Caliburn Chassis

Caliburn Chassis

Unique Magnesium Alloy

The Caliburn uses a unique Magnesium Alloy chassis.

The distinctive positioning of the mounting feet has been calculated to allow the bearing to dissipate energy.

In our computer modelling we predicted that placing the feet at the edge of the plinth would encourage severe vibrational modes to propagate through the chassis. This highlighted flaws in the prior art.

An example is walking along a suspension or rope bridge. You feel the reflected energy of your footsteps coming back as the energy waves are reflected back at you.

In contrast if you walk on a more solid bridge each footstep is dissipated into the infrastructure. Using the right shape and materials you can absorb this energy.

By placing the feet under the chassis to support the bearing we were able to minimize the spring force (Youngs Modulus) being reflected back into the platter from the chassis reacting to the up/down vibration modes.

Computer Modelling

The placement of the feet has been further optimized by the use of advanced computer modelling so that the remaining reflections that still occur do not refocus near the bearing.

To find these points without computer assistance is extremely time consuming (but possible) but would require many holes to be drilled into a chassis eventually compromising the integrity of the material.

Using computer-modelling software, we could bypass these traditional experimental approaches to get it right first time.


Other features of the chassis include critical applications of damping compounds and the ability to isolate the armboard even further in both the vertical and horizontal planes.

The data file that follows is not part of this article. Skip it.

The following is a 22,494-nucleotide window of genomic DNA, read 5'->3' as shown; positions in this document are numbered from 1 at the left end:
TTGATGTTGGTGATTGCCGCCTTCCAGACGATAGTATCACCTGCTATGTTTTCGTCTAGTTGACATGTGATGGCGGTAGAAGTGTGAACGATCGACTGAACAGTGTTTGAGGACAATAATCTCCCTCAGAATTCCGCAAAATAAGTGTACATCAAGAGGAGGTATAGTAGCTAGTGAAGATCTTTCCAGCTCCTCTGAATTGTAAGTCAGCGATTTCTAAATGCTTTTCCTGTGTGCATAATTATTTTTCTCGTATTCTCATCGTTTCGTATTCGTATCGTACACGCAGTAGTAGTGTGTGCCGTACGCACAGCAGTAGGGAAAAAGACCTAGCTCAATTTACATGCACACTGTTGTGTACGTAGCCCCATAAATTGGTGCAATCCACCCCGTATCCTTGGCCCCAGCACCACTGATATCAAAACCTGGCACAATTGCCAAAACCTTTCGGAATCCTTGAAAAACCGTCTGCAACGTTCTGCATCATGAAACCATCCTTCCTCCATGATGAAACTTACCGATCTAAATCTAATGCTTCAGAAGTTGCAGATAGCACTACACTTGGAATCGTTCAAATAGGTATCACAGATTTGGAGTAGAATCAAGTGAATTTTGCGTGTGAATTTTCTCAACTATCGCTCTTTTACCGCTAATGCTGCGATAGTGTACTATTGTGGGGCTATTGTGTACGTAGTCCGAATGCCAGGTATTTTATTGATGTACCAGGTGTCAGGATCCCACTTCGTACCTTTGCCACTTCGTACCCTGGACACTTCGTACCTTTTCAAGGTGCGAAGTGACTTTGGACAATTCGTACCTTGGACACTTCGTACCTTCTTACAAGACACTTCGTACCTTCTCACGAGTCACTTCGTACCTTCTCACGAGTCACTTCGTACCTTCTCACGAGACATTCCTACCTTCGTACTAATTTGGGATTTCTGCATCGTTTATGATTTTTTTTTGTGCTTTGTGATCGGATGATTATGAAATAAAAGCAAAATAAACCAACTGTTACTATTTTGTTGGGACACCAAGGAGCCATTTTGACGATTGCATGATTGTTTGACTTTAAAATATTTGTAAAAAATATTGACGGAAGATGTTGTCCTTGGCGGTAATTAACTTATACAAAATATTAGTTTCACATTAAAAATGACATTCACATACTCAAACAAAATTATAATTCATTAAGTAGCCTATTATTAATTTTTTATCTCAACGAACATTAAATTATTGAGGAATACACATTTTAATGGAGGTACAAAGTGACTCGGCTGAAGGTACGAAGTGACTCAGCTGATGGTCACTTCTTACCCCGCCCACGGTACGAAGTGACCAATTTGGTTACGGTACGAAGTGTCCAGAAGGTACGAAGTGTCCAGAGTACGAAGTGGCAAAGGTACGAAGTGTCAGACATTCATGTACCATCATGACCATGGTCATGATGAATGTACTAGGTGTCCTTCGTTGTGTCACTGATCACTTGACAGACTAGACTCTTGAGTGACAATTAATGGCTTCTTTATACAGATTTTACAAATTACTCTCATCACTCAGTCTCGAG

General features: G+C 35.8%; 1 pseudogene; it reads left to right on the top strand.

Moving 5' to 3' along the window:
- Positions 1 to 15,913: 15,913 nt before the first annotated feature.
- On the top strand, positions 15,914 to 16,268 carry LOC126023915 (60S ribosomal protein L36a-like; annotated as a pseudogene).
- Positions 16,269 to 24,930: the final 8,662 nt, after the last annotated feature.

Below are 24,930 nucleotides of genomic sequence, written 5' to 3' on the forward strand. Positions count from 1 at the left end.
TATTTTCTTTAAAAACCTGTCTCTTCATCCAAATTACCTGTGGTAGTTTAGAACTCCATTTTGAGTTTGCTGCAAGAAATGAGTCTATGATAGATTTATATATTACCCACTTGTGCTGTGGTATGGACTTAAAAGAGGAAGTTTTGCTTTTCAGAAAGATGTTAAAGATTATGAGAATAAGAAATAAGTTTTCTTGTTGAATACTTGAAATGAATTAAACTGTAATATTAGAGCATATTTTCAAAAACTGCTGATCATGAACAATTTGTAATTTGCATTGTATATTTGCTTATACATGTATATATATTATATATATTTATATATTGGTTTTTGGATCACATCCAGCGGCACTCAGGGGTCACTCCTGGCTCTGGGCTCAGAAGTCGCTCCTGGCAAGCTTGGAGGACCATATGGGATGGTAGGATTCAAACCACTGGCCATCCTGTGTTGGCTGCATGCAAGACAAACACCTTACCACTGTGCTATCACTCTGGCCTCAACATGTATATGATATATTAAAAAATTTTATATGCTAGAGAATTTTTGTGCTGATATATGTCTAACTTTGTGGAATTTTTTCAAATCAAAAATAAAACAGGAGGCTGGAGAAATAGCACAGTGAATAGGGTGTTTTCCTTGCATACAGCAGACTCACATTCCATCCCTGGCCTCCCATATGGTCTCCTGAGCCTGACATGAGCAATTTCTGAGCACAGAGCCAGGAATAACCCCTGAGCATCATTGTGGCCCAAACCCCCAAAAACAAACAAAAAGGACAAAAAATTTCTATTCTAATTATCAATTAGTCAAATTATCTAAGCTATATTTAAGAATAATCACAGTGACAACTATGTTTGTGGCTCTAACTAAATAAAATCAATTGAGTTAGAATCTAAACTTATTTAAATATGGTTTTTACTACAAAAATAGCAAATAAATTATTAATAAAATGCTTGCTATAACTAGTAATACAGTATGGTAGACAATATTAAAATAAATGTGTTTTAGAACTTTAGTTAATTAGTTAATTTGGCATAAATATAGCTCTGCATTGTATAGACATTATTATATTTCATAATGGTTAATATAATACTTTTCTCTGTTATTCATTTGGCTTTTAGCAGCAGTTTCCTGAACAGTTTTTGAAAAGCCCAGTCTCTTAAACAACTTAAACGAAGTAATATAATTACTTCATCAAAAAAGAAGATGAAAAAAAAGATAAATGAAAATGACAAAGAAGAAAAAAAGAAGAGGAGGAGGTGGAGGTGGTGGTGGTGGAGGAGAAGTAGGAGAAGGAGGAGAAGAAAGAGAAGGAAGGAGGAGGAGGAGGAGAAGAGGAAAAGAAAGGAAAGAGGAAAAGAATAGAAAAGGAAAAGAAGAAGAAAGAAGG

Almost every spring or elastomer-based design has significantly better vertical than horizontal isolation. Without nearly equal isolation in both planes, serious compromise is inevitable for any turntable system.

As a result, “flanking paths” can be created, allowing horizontal resonance to impair the overall isolation effectiveness of a suspension. The reactive damping that is inherent in most spring and elastomer systems can also exacerbate “Flanking”.

The Audiophile Result

The audiophile result was a platter support platform that works in harmony with the platter whilst minimizing the affects of floor borne and airborne vibrations.

This resulted in a significant improvement in depth of field and soundstage height (one can hear into the cavernous expanse of Carnegie Hall or the Palais Theatre with such realism it is frightening). Side to side and up and down motion in a cartridge generates signals, which are trying to reproduce stage width and depth of field.

A platter/chassis that bounces (even microscopically) in these modes blurs the definition of these audible cues and lowers the resolution of the system.

Control Unit

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